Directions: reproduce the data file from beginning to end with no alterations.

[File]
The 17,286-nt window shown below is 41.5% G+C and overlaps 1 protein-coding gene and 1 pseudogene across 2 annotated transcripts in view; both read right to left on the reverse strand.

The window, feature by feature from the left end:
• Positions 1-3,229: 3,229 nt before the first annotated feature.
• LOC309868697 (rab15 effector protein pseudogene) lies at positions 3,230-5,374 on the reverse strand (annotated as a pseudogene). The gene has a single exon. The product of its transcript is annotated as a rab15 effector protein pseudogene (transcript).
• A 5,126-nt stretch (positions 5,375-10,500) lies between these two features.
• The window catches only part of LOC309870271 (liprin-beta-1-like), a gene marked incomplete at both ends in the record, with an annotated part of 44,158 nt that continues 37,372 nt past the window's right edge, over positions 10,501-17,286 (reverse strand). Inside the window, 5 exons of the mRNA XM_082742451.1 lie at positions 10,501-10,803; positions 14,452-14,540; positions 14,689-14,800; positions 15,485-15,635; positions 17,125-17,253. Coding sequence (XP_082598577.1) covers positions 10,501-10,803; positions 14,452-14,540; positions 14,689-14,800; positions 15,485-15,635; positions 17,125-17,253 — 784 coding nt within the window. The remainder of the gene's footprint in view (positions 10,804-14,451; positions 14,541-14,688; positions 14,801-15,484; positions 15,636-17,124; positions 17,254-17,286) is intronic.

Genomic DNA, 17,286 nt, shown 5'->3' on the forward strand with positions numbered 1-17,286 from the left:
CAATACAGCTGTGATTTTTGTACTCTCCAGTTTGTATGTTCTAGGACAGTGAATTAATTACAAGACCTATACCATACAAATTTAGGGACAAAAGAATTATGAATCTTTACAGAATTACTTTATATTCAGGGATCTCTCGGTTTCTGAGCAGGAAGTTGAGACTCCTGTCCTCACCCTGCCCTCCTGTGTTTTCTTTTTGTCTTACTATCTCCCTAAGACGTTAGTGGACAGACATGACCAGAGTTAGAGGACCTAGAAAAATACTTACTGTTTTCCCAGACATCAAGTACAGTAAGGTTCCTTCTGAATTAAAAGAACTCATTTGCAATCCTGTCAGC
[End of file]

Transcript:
The 17,286-nt window shown below is 41.5% G+C and overlaps 1 protein-coding gene and 1 pseudogene across 2 annotated transcripts in view; both read right to left on the reverse strand.

The window, feature by feature from the left end:
• Positions 1-3,229: 3,229 nt before the first annotated feature.
• LOC309868697 (rab15 effector protein pseudogene) lies at positions 3,230-5,374 on the reverse strand (annotated as a pseudogene). The gene has a single exon. The product of its transcript is annotated as a rab15 effector protein pseudogene (transcript).
• A 5,126-nt stretch (positions 5,375-10,500) lies between these two features.
• The window catches only part of LOC309870271 (liprin-beta-1-like), a gene marked incomplete at both ends in the record, with an annotated part of 44,158 nt that continues 37,372 nt past the window's right edge, over positions 10,501-17,286 (reverse strand). Inside the window, 5 exons of the mRNA XM_082742451.1 lie at positions 10,501-10,803; positions 14,452-14,540; positions 14,689-14,800; positions 15,485-15,635; positions 17,125-17,253. Coding sequence (XP_082598577.1) covers positions 10,501-10,803; positions 14,452-14,540; positions 14,689-14,800; positions 15,485-15,635; positions 17,125-17,253 — 784 coding nt within the window. The remainder of the gene's footprint in view (positions 10,804-14,451; positions 14,541-14,688; positions 14,801-15,484; positions 15,636-17,124; positions 17,254-17,286) is intronic.

Genomic DNA, 17,286 nt, shown 5'->3' on the forward strand with positions numbered 1-17,286 from the left:
CAATACAGCTGTGATTTTTGTACTCTCCAGTTTGTATGTTCTAGGACAGTGAATTAATTACAAGACCTATACCATACAAATTTAGGGACAAAAGAATTATGAATCTTTACAGAATTACTTTATATTCAGGGATCTCTCGGTTTCTGAGCAGGAAGTTGAGACTCCTGTCCTCACCCTGCCCTCCTGTGTTTTCTTTTTGTCTTACTATCTCCCTAAGACGTTAGTGGACAGACATGACCAGAGTTAGAGGACCTAGAAAAATACTTACTGTTTTCCCAGACATCAAGTACAGTAAGGTTCCTTCTGAATTAAAAGAACTCATTTGCAATCCTGTCAGC